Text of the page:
While the main international organisations with which
is most closely associated have all condemned the use of chemical weapons in , there is
no consensus yet on what should be done about it and little support for President
Obama’s call for military intervention. Syria
NATO and the European Union believe the Syrian government was responsible for the chemical weapons attack near
must be censured in some way, but neither body has fully spelt out how. The Damascus and is adamant that military
action would be “futile” and should be ruled out in favour of diplomacy. Vatican
NATO Secretary-General Anders Fogh Rasmussen insists that a firm international reaction is needed to show not only President Bashar al-Assad, but also dictators around the world, that such weapons cannot be used with impunity.
“It would send a dangerous signal to dictators all over the world if we stand idly by and don’t react,” said Rasmussen.
NATO, of which Portugal is a founder member, has stopped short of offering to get involved militarily, at least for now. It would, however, strongly defend
if this member state were attacked in any widening of the Syrian conflict. Turkey
On President Obama’s call for a punitive military strike, Rasmussen said,” I’d envisage a very short, measured, targeted operation, and you don’t need the NATO command and control system to conduct such an operation.”
EU defence ministers meeting in the Baltic state of
agreed that the evidence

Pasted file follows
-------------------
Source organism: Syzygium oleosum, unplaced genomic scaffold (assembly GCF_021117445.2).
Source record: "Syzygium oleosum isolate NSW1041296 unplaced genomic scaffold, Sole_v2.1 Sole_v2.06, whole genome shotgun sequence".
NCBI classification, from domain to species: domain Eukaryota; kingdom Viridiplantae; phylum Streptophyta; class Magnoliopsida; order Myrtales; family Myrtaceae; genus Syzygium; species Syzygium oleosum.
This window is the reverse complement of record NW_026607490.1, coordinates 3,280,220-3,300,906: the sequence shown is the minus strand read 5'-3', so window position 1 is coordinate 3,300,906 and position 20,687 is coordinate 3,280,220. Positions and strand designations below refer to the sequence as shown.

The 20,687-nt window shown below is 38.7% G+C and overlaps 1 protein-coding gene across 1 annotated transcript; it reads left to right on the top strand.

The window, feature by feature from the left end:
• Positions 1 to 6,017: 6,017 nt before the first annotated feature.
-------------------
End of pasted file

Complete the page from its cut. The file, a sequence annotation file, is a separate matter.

presented so far indicates that the Assad regime was behind last month’s
chemical weapons attack on his own people. The ministers agreed that
“those responsible must be held accountable” and tried by the International
Criminal Court, but there was no mutual support for military action. Lithuania
The French government is the most hawkish and the only European country likely to materially back any American strike, even though polls show that the majority of the French people would oppose it.
view is unequivocal. Pope Francis wants an end to the “senseless massacre” of
innocent people in Vatican .
He has called for a negotiated diplomatic settlement to the prevailing “one-sided
interests.” The Syria
insists the main priority should be to stop the current violence that risks
involving other countries and creating “unforeseeable consequences in various
parts of the world.” Vatican
An opinion poll conducted before last month’s chemical weapons attack indicated that 80 per cent of Portuguese respondents rejected military action in
. Almost three-quarters of all
Europeans and 62 per cent of Americans questioned in the survey said their
government should not intervene in the Syrian civil war. Syria
Portugal, like other NATO, EU and Catholic countries believes that Syria’s flagrant breach of international law banning chemical weapons must be condemned, but it is concerned that a military strike may jeopardise the prospects for peace and make any United Nations Security Council resolution all the more difficult.
The Iranian government has said a foreign military response could turn the civil war in
a regional conflict. Intelligence reports indicate that Iranian-backed Shiite
militias are threatening retaliation inside Syria Iraq
should the US strike . Syria
The pro-Assad Hezbollah militant group in
has reportedly put “tens of thousands” of fighters and reservists on alert in
anticipation of a
strike. A Hezbollah response to US US
action could involve . Israel
In the meantime, confused and divided Syrians of all religious and political persuasions are reportedly trying to prepare for some sort of US intervention but do not know what President Obama means by a “limited” attack and what consequences it could have.